And so it really, really bothers me that people think that they need to promote using the underlying assumption that their readers are stupid.

My readers aren’t stupid. Deep down, the greedy portion of me wishes you all were–it would make it so much easier to promote my books if you just blindly followed others like sheep! If I could lead you to the bookstore with reviews from my dentist, don’t you think I’d have done so? (Also, I would have visited the dentist sometime in the year before my release.) But alas. My readers are too smart to be fooled by such tactics.

And so, instead, I have to engage them. I have to provide content. I have to–gasp!–write books that hopefully, they will want to read. And–I confess it–even though my cold, avaricious heart wishes I could fool you into buying my books with reviews written by my mom, it’s a little more satisfying to have you do it because you, you genius you, think that it’s a good idea.

P.S. I realize I can’t convince anyone to buy a book with a review by my mom, but Mr. Milan is another story. His reviews are made of gold.

14 thoughts on “On reviews and dentistry

  1. Ah. I have to say, if I got an email soliciting positive reviews, it’d make me want to go and post a negative one. I probably wouldn’t, but in my head it’d go something like “1/5 stars. I wish I could give the book 0 stars, but that’s impossible on Amazon. The author is a tool and a douchebag, and doesn’t deserve your money, regardless of amount.”

    Obviously I woke up on the nice side of the bed this morning.
    And yes – all your readers *are* geniuses. *preens* 😉

  2. I agree with Limecello. If I was solicited to write a positive review, I’d automatically think the writer was a hack and unable to get positive reviews the old fashioned way – let people read the book and make up their own minds.

    That said, I rarely review books on Amazon. I give it 1-5 stars as I feel it deserves, then let it go unless the book is so egregiously bad that I do want to warn others to stay away, or so mind-blowingly good that the very planet will be improved if more people read it. Meaning, of course, I rarely review books on Amazon :)

  3. Excellent points, Courtney! I would never ask for reviews and I’ve told my family under pain of death not to post any. Not only that, but they aren’t to respond to any bad reviews I get. So far, so good. :)

    I have a couple of bad ones on Amazon, and while I don’t read them because they hurt, I won’t ask for them to be taken down either. If you paid your money, you’re entitled to your opinion about the story.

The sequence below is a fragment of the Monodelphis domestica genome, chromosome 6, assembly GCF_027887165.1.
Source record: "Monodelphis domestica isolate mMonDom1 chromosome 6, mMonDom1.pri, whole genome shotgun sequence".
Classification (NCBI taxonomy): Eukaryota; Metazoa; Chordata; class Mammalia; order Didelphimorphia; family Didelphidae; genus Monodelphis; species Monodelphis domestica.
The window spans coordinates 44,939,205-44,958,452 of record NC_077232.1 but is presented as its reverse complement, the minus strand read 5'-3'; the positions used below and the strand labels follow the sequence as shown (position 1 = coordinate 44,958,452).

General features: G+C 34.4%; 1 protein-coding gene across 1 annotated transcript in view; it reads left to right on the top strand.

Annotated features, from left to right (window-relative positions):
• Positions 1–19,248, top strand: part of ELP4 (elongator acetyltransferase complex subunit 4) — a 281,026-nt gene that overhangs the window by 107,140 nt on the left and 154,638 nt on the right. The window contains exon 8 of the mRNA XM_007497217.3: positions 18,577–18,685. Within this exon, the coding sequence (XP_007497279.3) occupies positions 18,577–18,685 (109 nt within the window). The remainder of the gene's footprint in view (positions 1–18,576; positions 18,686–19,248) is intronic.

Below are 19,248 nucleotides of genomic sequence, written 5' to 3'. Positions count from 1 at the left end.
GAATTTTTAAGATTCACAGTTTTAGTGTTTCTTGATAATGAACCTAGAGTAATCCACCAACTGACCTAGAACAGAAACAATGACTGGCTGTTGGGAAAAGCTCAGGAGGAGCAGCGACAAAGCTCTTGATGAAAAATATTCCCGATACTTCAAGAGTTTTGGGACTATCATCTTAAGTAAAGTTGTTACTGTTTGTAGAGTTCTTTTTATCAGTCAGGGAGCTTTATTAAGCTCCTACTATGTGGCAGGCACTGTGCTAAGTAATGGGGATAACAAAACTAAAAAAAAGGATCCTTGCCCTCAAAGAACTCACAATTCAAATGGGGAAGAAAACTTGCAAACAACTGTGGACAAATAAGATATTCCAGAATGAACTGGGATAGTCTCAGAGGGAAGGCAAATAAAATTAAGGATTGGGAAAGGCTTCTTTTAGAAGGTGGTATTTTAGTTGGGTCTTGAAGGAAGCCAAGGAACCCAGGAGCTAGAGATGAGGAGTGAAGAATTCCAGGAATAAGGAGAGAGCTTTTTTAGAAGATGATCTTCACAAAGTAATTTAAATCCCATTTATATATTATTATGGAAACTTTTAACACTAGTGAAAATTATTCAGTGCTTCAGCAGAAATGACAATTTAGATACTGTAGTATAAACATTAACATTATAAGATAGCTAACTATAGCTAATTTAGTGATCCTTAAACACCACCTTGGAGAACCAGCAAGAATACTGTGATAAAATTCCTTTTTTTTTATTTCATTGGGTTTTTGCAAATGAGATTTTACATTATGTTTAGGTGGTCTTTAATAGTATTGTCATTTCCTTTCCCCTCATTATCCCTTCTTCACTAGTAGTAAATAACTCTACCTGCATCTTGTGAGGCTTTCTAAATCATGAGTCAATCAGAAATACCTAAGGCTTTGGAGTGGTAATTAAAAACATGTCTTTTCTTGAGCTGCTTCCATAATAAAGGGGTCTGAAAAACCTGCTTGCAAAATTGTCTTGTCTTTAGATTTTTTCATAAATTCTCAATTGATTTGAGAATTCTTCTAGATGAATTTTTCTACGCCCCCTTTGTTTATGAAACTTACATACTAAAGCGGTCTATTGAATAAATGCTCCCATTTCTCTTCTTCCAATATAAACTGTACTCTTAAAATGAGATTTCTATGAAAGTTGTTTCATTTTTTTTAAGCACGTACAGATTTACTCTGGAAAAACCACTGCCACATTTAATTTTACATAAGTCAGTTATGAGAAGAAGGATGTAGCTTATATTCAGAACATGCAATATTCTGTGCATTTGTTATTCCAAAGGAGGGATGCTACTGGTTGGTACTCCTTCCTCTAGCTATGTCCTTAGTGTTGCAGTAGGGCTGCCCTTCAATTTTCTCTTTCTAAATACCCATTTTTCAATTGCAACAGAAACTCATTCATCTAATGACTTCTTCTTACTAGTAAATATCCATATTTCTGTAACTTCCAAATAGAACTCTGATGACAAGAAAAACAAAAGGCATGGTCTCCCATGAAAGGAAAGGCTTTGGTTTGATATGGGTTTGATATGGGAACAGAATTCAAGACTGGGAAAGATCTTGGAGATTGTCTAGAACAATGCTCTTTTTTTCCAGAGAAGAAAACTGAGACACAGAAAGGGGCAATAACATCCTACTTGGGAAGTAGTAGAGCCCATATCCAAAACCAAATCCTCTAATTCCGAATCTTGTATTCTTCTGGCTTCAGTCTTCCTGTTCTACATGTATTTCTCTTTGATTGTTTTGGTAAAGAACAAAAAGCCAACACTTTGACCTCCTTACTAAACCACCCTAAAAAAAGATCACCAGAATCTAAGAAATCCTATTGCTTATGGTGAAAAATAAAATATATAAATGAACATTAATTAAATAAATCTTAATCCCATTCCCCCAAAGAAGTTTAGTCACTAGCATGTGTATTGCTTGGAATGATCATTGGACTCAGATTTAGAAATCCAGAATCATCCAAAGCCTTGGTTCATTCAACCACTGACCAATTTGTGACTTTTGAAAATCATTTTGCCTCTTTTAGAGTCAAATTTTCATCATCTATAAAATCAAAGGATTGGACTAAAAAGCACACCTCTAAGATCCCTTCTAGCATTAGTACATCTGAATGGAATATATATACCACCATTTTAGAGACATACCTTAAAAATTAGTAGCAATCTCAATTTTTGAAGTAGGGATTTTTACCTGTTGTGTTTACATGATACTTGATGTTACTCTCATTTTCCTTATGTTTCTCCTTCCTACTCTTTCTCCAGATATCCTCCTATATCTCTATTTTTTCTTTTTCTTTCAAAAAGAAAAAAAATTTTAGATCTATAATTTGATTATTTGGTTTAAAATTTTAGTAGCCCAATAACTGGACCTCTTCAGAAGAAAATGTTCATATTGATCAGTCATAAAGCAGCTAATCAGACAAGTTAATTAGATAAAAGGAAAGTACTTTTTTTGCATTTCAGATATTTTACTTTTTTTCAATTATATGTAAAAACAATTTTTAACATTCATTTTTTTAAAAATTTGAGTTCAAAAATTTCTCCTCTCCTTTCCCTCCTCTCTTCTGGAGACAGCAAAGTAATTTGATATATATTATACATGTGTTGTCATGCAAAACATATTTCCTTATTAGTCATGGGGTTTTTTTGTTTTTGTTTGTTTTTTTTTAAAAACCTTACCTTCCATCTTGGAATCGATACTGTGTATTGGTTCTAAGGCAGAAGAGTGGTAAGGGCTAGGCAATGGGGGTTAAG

Of course I wish that all the people who loved the books would post glowing reviews — I’m only human, after all. But I would never, ever ask. It’s just not done in my corner of the world. :)

  4. I don’t review books for Amazon because I’ve resisted signing up for the privilege. Also, I can no longer read romance novels for leisure, as I can’t put the *&^%%*^* figurative blue pencil down long enough to just relax and enjoy. I do enjoy reading reviews, however, and totally agree with you that the reviewer gives away so much information about herself that you can credit or discount the entire review based on those clues. Even more interesting are the comments on the reviews, esp. as indicative of the personality of the commenter.

    And I especially love Mr. Milan’s reviews, though he seems to have a fairly limited field of books he reviews.

    Do you remember finding any Amazon reviews by someone who wrote as Mr. Quickly? They were little masterpieces of their own, whatever he was reviewing. He seems to have stopped, however. alas.

  5. I’m afraid I find the Amazon reviews mostly useless. The reviewer either feels it’s the worst book she’s ever read or the best. No real context is given as to why they hate or love the book; the review is often a forum for personal attacks.

    I much prefer to read reviews over several sites to see if I pick up on a common theme. As far as asking loved ones/friends to post a review, I’m sure it’s done all the time. I’m just not sure it’s the greatest strategy for an author to announce the strategy and be proud of the technique.

  6. I have seen a friends and family review that was worse than your example. Oh, how I wish I had saved it! It went something like this: “I’ve know XYZ for twenty years. S/he’s an excellent writer and I wouldn’t hesitate to recommend any of her/his books.” I was quite taken aback by the obvious I-haven’t-read-this vibe.